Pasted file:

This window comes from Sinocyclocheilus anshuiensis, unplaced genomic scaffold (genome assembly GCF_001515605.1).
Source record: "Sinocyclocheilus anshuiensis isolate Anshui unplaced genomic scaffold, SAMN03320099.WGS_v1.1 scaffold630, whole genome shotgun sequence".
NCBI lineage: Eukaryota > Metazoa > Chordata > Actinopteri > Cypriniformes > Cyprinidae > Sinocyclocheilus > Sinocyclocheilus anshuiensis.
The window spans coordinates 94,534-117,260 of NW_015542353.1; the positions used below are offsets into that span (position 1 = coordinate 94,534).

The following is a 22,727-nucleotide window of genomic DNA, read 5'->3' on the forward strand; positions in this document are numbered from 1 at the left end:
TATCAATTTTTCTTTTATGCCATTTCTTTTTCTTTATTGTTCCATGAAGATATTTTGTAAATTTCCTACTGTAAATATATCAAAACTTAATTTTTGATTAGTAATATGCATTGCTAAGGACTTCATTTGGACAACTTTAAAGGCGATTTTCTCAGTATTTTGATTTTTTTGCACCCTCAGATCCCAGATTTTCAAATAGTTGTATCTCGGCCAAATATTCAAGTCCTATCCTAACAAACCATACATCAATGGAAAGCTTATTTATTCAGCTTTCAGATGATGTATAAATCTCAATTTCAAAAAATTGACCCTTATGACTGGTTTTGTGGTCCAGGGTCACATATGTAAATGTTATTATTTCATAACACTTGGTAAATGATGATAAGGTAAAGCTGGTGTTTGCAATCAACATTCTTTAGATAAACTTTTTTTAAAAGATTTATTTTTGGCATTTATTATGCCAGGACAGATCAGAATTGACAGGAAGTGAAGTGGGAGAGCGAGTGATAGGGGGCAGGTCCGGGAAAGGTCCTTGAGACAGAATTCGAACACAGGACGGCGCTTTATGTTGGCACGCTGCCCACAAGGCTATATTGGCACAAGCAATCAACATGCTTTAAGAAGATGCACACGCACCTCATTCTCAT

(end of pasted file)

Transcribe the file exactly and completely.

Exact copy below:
This window comes from Sinocyclocheilus anshuiensis, unplaced genomic scaffold (genome assembly GCF_001515605.1).
Source record: "Sinocyclocheilus anshuiensis isolate Anshui unplaced genomic scaffold, SAMN03320099.WGS_v1.1 scaffold630, whole genome shotgun sequence".
NCBI lineage: Eukaryota > Metazoa > Chordata > Actinopteri > Cypriniformes > Cyprinidae > Sinocyclocheilus > Sinocyclocheilus anshuiensis.
The window spans coordinates 94,534-117,260 of NW_015542353.1; the positions used below are offsets into that span (position 1 = coordinate 94,534).

The following is a 22,727-nucleotide window of genomic DNA, read 5'->3' on the forward strand; positions in this document are numbered from 1 at the left end:
TATCAATTTTTCTTTTATGCCATTTCTTTTTCTTTATTGTTCCATGAAGATATTTTGTAAATTTCCTACTGTAAATATATCAAAACTTAATTTTTGATTAGTAATATGCATTGCTAAGGACTTCATTTGGACAACTTTAAAGGCGATTTTCTCAGTATTTTGATTTTTTTGCACCCTCAGATCCCAGATTTTCAAATAGTTGTATCTCGGCCAAATATTCAAGTCCTATCCTAACAAACCATACATCAATGGAAAGCTTATTTATTCAGCTTTCAGATGATGTATAAATCTCAATTTCAAAAAATTGACCCTTATGACTGGTTTTGTGGTCCAGGGTCACATATGTAAATGTTATTATTTCATAACACTTGGTAAATGATGATAAGGTAAAGCTGGTGTTTGCAATCAACATTCTTTAGATAAACTTTTTTTAAAAGATTTATTTTTGGCATTTATTATGCCAGGACAGATCAGAATTGACAGGAAGTGAAGTGGGAGAGCGAGTGATAGGGGGCAGGTCCGGGAAAGGTCCTTGAGACAGAATTCGAACACAGGACGGCGCTTTATGTTGGCACGCTGCCCACAAGGCTATATTGGCACAAGCAATCAACATGCTTTAAGAAGATGCACACGCACCTCATTCTCAT